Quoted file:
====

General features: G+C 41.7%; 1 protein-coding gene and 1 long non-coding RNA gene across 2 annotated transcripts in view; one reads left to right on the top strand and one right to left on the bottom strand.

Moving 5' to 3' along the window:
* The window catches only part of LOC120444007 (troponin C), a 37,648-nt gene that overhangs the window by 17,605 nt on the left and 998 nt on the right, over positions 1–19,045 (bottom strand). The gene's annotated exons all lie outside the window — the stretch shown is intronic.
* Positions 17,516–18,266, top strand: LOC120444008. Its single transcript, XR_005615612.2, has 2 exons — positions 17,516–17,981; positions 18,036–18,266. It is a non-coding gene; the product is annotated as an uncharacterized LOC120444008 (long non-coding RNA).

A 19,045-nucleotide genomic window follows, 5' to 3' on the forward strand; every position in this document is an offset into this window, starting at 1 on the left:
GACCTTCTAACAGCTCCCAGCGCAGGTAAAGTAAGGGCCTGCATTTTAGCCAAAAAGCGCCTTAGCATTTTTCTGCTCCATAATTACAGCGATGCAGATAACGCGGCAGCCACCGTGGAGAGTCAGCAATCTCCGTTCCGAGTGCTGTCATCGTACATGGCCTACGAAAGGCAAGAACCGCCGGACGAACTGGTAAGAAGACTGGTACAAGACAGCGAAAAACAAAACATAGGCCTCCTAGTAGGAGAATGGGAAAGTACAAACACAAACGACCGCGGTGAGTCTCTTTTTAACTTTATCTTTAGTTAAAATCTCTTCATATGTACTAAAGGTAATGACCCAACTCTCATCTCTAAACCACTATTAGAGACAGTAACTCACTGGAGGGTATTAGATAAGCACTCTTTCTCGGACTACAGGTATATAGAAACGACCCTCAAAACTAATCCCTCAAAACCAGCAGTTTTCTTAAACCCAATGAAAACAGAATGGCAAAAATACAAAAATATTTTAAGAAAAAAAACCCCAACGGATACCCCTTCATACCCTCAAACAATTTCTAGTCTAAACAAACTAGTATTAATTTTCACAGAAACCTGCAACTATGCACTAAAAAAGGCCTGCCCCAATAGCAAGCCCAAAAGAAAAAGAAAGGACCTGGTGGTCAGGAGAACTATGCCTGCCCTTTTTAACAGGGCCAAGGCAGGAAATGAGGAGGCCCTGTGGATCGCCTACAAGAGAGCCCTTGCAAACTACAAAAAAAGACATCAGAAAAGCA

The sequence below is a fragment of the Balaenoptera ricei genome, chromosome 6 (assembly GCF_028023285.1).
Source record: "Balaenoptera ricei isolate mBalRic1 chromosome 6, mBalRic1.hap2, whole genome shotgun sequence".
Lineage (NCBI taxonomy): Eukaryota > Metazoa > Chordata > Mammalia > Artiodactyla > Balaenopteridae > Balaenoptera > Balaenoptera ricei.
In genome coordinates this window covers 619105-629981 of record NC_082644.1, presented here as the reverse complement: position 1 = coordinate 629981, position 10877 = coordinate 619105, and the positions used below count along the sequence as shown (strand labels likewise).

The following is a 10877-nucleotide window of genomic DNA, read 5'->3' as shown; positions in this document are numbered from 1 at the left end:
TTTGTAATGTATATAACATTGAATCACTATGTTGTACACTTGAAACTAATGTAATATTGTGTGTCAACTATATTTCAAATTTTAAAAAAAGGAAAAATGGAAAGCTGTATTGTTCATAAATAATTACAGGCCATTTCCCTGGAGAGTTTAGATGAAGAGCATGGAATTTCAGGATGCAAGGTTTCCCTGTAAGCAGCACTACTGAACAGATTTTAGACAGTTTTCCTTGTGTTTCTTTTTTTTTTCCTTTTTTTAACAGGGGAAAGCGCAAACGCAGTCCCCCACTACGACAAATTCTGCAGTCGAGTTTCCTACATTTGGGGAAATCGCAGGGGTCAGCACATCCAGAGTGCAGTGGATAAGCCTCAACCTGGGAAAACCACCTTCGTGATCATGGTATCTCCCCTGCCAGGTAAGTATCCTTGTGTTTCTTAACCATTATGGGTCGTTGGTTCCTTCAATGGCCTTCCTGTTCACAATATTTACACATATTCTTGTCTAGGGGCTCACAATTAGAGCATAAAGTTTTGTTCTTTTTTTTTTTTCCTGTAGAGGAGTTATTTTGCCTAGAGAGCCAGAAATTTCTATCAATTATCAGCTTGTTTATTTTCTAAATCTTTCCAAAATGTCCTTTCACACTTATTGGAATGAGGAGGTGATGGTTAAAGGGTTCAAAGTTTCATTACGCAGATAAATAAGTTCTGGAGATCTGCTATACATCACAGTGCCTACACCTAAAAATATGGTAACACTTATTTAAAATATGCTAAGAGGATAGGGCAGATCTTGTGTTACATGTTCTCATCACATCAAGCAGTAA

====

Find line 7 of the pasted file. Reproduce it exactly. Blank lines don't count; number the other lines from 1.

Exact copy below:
The sequence below is a fragment of the Balaenoptera ricei genome, chromosome 6 (assembly GCF_028023285.1).